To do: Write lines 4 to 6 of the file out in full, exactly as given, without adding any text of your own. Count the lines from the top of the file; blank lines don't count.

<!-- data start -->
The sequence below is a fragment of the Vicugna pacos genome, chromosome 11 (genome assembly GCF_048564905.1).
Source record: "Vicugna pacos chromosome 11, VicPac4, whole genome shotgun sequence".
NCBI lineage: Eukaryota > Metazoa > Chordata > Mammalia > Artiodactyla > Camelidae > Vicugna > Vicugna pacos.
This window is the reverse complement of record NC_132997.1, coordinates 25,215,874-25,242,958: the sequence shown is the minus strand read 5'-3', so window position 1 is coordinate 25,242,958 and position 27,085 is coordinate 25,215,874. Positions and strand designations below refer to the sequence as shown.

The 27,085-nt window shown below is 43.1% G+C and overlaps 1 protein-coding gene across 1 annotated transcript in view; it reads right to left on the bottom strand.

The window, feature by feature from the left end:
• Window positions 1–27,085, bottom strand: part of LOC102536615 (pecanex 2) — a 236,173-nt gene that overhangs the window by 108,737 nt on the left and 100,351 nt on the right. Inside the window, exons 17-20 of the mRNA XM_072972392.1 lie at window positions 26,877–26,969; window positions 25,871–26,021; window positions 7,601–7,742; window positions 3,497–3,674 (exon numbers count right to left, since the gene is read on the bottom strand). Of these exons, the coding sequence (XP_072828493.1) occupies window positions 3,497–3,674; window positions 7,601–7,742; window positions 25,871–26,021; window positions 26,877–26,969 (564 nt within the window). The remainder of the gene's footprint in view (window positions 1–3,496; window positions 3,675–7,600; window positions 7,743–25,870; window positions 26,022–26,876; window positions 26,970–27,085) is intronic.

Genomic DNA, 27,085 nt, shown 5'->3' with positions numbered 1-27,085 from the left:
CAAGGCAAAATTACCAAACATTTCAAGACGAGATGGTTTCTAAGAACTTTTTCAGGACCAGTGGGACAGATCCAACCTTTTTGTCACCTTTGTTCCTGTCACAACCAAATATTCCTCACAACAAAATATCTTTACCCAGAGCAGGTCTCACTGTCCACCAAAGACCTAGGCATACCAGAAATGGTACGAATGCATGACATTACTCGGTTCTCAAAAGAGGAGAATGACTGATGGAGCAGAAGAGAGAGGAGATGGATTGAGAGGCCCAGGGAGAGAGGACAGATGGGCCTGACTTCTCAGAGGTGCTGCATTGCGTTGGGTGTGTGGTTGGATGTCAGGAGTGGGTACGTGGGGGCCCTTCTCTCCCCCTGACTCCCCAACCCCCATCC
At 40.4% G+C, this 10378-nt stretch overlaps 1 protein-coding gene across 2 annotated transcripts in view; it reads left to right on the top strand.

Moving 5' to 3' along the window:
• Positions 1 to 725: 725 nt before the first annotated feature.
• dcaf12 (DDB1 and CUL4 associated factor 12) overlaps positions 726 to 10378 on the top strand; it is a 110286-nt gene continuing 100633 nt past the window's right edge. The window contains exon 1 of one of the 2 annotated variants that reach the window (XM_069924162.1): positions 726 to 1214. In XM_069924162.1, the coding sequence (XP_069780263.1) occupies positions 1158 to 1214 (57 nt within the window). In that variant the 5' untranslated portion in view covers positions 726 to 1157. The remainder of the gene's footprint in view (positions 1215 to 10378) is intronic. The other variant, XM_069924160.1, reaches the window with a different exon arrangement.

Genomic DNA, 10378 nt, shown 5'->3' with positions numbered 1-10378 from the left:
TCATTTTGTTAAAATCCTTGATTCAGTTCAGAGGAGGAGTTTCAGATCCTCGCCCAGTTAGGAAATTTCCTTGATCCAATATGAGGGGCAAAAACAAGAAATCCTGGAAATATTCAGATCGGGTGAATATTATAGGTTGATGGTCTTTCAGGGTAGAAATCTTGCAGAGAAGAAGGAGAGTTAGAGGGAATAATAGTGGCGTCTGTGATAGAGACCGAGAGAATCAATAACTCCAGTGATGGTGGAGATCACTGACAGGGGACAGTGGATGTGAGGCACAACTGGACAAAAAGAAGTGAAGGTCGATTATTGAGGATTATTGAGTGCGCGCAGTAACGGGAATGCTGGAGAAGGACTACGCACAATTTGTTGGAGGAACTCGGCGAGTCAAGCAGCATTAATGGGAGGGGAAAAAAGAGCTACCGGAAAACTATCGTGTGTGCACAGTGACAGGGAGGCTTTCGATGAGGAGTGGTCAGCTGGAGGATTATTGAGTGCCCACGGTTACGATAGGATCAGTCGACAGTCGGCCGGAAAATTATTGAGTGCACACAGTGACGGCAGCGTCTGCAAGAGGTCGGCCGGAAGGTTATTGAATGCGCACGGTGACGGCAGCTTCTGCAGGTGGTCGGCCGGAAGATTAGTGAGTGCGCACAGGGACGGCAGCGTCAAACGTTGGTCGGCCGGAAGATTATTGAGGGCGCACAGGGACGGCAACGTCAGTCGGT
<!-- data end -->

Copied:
This window is the reverse complement of record NC_132997.1, coordinates 25,215,874-25,242,958: the sequence shown is the minus strand read 5'-3', so window position 1 is coordinate 25,242,958 and position 27,085 is coordinate 25,215,874. Positions and strand designations below refer to the sequence as shown.

The 27,085-nt window shown below is 43.1% G+C and overlaps 1 protein-coding gene across 1 annotated transcript in view; it reads right to left on the bottom strand.

The window, feature by feature from the left end: